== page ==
Installation Artist Bruce Munro Illuminates California Wine Country in Waves of Color

It took 20 volunteers five weeks to install the 58,000 fiber-optic stemmed spheres used in 'Field of Light.'

Paso Robles, California, is known for its wineries, its thermal springs and an abundance of olive groves. But visitors are about to see the Central Coast town in a whole new light—literally: Starting May 19, some 58,800 stemmed spheres will bathe a 15-acre hillside off Highway 46 in shifting waves of color, as British artist Bruce Munro officially turns on his sprawling immersive installation, Field of Light.

His luminescent pastures have appeared in Mexico, the U.K. and Australia, but this iteration is his largest to date. And it serves as the launchpad for Sensorio, an interactive garden attraction being developed on 360 acres in Paso Robles.

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'Field of Light at Sensorio' is the largest version of Bruce Munro's luminescent installation. Serena Munro

The vision for Munro's fiber-optic field of dreams came more than a quarter-century ago, in 1992, when he was visiting Uluru (Ayers Rock). "My wife and I were living in Sydney, and we decided to go," Munro, 59, tells Newsweek. "I was cynical—like, 'What can a rock do for you?'—-but I was blown away. There was so much power in the landscape."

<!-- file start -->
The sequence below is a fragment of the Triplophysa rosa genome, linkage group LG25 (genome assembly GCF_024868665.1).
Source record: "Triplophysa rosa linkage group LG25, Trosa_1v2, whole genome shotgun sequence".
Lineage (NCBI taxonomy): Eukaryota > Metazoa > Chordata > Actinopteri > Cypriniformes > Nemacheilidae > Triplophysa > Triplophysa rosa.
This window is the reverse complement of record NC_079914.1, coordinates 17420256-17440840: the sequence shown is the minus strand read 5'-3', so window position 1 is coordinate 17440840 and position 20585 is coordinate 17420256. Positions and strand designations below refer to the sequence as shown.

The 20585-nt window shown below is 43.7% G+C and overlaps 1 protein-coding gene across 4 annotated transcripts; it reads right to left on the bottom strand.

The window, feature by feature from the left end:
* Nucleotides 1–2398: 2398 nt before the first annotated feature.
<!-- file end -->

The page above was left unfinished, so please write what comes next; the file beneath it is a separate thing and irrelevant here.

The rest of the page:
That evening, as the sun set, the sandstone monolith shifted from ochre to deep orange and vermillion, and Munro began furiously jotting down ideas in his journal. "I was trying to figure out how to recreate that experience, that play of light and color."

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Bruce Munro's installation 'Field of Light' on the grounds of the Holbourne Museum in in Bath, England on November 23, 2011. Matt Cardy/Getty Images

It was some years later, in the early 2000s, when he first created a prototype Field of LIght for London's Harvey Nichols department store. Since then, he's planted versions in a variety of locations, from a field near his studio in Wiltshire, England, to the Nicholas Conservatory in Rockford, Illinois.

But it wasn't until 2016 that Munro returned to Uluru to install his lights and bring his vision full circle. He met with representatives from the Anangu, the indigenous Australians who are the traditional stewards of Ayers Rock. "I said if there's a sense of not wanting it, I won't do it," Munro recalls. "But there was a trust, an honesty. I think they understood how Uluru changed my life."

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'Field of Light,' photographed at sunrise on March 19, 2019 in Uluru, Australia. James D. Morgan/Getty Images for Huawe

Sensorio's owners, Ken and Bobbi Hunter, were on vacation when they first encountered Field of Light at Uluru. "We were eating dinner and the sun went down," Ken tells Newsweek. "All of the sudden this glow started in the desert. As it got darker, the lights got more prominent."